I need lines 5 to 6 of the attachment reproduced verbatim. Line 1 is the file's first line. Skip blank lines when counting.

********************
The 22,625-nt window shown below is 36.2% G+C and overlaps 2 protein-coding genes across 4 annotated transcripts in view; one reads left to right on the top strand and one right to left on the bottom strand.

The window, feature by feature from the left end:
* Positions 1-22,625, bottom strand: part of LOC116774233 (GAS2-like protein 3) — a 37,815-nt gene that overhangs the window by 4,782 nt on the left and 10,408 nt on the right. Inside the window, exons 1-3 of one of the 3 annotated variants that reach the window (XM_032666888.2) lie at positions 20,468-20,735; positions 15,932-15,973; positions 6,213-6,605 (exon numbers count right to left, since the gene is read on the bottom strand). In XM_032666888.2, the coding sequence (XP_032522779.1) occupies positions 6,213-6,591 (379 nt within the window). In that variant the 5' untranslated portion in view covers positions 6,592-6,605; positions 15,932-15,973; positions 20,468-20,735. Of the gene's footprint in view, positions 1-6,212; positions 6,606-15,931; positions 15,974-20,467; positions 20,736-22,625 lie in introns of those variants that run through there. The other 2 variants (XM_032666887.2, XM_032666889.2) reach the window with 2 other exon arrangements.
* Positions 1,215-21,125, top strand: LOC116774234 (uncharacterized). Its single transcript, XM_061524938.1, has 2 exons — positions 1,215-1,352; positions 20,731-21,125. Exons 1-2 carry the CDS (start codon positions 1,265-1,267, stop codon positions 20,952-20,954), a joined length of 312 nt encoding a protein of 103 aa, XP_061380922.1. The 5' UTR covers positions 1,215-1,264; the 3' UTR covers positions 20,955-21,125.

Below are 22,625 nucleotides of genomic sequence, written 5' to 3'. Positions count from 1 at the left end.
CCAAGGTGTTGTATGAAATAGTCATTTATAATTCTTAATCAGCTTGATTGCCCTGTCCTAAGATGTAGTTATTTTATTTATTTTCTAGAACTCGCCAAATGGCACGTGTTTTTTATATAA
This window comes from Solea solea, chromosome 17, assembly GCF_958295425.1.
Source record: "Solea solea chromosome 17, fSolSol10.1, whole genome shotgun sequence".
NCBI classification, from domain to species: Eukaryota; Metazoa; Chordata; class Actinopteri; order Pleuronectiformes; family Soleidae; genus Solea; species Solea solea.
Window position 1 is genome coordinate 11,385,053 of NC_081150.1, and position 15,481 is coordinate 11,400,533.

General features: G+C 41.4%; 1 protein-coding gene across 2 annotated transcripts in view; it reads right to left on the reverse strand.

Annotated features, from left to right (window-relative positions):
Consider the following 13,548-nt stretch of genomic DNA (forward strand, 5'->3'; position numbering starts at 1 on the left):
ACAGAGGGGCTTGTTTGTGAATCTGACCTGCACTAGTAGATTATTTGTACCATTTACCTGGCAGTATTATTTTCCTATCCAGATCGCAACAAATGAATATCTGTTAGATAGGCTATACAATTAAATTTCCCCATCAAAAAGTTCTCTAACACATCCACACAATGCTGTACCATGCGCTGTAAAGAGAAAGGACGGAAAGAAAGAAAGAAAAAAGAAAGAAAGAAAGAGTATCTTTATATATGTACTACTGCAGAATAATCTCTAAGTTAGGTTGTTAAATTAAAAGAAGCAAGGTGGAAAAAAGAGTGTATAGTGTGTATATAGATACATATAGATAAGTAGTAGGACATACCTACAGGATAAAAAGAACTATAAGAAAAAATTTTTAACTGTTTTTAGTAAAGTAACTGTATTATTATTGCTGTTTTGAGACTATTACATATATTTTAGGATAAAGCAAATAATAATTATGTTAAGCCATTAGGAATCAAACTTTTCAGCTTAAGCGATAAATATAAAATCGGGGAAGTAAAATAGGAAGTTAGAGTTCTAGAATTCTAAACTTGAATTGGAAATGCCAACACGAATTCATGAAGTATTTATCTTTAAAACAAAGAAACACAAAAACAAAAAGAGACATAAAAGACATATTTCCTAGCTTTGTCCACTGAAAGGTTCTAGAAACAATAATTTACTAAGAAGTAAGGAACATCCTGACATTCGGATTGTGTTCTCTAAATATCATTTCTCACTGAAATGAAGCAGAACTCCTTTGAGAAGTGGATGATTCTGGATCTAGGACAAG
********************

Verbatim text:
Below are 22,625 nucleotides of genomic sequence, written 5' to 3'. Positions count from 1 at the left end.
CCAAGGTGTTGTATGAAATAGTCATTTATAATTCTTAATCAGCTTGATTGCCCTGTCCTAAGATGTAGTTATTTTATTTATTTTCTAGAACTCGCCAAATGGCACGTGTTTTTTATATAA